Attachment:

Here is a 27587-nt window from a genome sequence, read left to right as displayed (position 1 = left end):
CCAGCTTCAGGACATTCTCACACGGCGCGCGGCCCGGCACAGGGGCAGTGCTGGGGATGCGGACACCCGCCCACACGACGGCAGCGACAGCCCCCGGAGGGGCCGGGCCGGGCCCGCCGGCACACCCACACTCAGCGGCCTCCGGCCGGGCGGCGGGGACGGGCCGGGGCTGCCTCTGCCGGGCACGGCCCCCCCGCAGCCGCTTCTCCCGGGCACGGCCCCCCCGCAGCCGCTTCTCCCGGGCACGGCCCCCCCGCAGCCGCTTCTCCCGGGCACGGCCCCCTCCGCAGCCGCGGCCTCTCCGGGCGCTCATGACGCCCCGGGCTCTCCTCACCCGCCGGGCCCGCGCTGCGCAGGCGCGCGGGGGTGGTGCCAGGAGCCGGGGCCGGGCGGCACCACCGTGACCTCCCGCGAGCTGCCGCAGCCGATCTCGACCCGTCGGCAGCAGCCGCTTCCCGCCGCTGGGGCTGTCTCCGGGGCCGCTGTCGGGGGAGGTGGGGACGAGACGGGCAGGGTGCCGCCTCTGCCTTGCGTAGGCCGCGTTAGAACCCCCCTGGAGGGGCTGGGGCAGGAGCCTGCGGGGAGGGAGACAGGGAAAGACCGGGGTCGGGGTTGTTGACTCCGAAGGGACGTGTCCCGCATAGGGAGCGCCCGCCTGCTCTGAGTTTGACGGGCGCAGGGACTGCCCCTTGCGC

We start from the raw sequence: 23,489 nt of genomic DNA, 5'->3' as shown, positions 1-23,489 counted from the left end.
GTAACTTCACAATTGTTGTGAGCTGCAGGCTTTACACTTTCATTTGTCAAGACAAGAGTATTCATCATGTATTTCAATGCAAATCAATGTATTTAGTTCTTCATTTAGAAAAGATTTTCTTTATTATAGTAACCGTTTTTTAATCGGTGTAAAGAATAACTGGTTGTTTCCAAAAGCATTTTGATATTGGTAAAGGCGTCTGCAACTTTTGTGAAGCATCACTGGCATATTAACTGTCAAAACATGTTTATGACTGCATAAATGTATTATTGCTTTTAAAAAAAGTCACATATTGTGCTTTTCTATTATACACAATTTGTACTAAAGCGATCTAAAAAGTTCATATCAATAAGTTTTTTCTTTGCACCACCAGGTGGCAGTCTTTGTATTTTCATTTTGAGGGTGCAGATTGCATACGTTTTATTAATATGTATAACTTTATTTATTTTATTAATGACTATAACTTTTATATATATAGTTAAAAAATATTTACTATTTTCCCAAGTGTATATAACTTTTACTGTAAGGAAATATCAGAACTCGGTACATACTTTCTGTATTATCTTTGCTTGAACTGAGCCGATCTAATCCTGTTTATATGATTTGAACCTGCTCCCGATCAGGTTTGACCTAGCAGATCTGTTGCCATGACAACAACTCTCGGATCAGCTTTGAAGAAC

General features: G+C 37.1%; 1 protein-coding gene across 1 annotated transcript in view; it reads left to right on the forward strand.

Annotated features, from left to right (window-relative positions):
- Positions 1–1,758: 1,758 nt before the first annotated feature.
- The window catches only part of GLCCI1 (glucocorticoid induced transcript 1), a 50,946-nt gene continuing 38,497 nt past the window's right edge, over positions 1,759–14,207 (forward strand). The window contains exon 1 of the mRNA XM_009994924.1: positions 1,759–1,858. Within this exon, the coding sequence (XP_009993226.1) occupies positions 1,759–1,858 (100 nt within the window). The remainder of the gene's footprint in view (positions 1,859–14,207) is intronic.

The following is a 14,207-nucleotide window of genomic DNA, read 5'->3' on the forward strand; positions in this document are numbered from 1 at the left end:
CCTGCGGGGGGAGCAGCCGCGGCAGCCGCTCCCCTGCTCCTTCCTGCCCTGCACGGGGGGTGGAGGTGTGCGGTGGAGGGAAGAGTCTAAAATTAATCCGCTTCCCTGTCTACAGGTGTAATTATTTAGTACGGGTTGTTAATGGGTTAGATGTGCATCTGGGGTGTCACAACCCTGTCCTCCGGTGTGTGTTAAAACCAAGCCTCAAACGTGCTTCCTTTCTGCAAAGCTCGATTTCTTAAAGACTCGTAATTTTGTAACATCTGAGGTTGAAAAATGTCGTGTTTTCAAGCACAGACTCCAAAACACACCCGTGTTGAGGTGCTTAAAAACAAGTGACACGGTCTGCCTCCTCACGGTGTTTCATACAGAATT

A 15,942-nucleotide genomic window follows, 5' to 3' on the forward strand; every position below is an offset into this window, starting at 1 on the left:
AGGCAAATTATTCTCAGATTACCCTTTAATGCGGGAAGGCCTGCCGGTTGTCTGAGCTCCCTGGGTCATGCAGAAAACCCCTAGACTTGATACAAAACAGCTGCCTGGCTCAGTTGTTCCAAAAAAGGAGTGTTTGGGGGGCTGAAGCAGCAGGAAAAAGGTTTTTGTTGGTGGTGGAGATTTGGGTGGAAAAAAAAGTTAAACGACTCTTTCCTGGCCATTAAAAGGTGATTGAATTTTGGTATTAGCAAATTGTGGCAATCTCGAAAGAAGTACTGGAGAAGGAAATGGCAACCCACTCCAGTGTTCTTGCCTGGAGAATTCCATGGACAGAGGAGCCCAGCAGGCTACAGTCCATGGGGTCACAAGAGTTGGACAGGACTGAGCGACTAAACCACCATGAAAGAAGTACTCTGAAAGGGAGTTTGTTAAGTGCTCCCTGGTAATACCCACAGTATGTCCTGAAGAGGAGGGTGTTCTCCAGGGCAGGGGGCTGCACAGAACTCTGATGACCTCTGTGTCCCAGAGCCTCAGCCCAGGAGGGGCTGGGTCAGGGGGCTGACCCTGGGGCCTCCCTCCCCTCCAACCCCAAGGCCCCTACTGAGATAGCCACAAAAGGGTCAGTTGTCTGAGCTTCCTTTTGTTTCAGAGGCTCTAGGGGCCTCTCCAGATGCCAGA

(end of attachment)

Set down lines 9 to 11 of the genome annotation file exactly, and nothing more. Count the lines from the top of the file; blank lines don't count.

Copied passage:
The following is a 14,207-nucleotide window of genomic DNA, read 5'->3' on the forward strand; positions in this document are numbered from 1 at the left end:
CCTGCGGGGGGAGCAGCCGCGGCAGCCGCTCCCCTGCTCCTTCCTGCCCTGCACGGGGGGTGGAGGTGTGCGGTGGAGGGAAGAGTCTAAAATTAATCCGCTTCCCTGTCTACAGGTGTAATTATTTAGTACGGGTTGTTAATGGGTTAGATGTGCATCTGGGGTGTCACAACCCTGTCCTCCGGTGTGTGTTAAAACCAAGCCTCAAACGTGCTTCCTTTCTGCAAAGCTCGATTTCTTAAAGACTCGTAATTTTGTAACATCTGAGGTTGAAAAATGTCGTGTTTTCAAGCACAGACTCCAAAACACACCCGTGTTGAGGTGCTTAAAAACAAGTGACACGGTCTGCCTCCTCACGGTGTTTCATACAGAATT

A 15,942-nucleotide genomic window follows, 5' to 3' on the forward strand; every position below is an offset into this window, starting at 1 on the left: